What is VARIABLE-RATIO schedule?
the time between reinforcements varies around some average-not fixed
What is FIXED-RATIO schedule?
provides reinforcement for a response only if a fixed time period has elapsed-overall rates of response low
What is shaping?
the process of teaching a complex behavior by rewarding closer and closer approximations of a desired behavior
What is behavior modification?
promoting the frequency of desirable behaviors and decreasing the incidence of unwanted ones
What is memory?
the process by which we encode, store and retrieve information
What is iconic memory?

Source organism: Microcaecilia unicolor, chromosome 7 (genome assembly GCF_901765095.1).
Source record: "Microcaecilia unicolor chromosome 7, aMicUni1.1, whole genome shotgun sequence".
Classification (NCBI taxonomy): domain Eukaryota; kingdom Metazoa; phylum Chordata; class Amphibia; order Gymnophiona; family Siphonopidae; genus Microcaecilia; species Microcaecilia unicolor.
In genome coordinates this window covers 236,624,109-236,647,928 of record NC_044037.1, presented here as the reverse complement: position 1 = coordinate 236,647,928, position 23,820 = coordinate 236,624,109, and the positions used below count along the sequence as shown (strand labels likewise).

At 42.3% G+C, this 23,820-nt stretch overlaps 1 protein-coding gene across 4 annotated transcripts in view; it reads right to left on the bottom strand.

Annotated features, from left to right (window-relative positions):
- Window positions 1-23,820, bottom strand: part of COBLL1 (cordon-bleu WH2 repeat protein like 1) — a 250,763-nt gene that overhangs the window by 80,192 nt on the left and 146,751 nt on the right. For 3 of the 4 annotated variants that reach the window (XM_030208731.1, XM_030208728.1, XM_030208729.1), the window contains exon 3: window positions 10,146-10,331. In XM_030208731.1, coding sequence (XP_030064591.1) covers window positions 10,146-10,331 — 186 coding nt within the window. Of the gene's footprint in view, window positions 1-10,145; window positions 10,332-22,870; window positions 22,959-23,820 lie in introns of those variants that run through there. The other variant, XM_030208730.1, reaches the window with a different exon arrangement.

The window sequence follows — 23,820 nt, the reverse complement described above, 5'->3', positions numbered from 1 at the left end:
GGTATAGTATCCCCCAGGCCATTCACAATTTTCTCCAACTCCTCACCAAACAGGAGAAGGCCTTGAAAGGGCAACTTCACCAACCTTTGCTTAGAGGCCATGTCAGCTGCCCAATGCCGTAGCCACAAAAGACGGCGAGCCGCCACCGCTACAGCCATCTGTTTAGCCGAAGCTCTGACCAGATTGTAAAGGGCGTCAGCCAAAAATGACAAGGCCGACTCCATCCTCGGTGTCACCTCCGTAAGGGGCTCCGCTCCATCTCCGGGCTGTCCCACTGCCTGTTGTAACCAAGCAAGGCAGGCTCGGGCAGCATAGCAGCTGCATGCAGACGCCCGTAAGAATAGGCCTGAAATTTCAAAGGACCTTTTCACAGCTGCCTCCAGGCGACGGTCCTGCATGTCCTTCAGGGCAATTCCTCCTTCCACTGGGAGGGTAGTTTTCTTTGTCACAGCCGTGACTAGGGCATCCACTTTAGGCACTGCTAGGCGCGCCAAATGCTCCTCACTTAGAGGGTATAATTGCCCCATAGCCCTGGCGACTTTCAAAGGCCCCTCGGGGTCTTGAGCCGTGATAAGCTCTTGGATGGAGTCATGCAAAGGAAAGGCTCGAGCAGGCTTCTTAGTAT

sensory memory that reflects information from the visual system
What is echoic memory?
sensory memory that stores auditory information coming from the ears
What is chunking?
a meaningful gouping of stimuli that can be stored a s a unit in short-term memory
What is declarative memory?
Memory for factual information: faces, names, dates, etc
What is episodic memory?
memory for the biographical details of our individual life
What are flash bulb memories?
snapshot memories, specific, important or surprising events
What is the recency effect?
items presented late in a list are remembered best
What is the primacy effect?
Things first in a list are remembered best
What is the serial positioning effect?
the ability to recall information in a list depends on where in the list it appears
What is heuristic?
a cognitive shortcut that may lead to a solution
What are algorithms?
a rule that guarantees a solution to a problem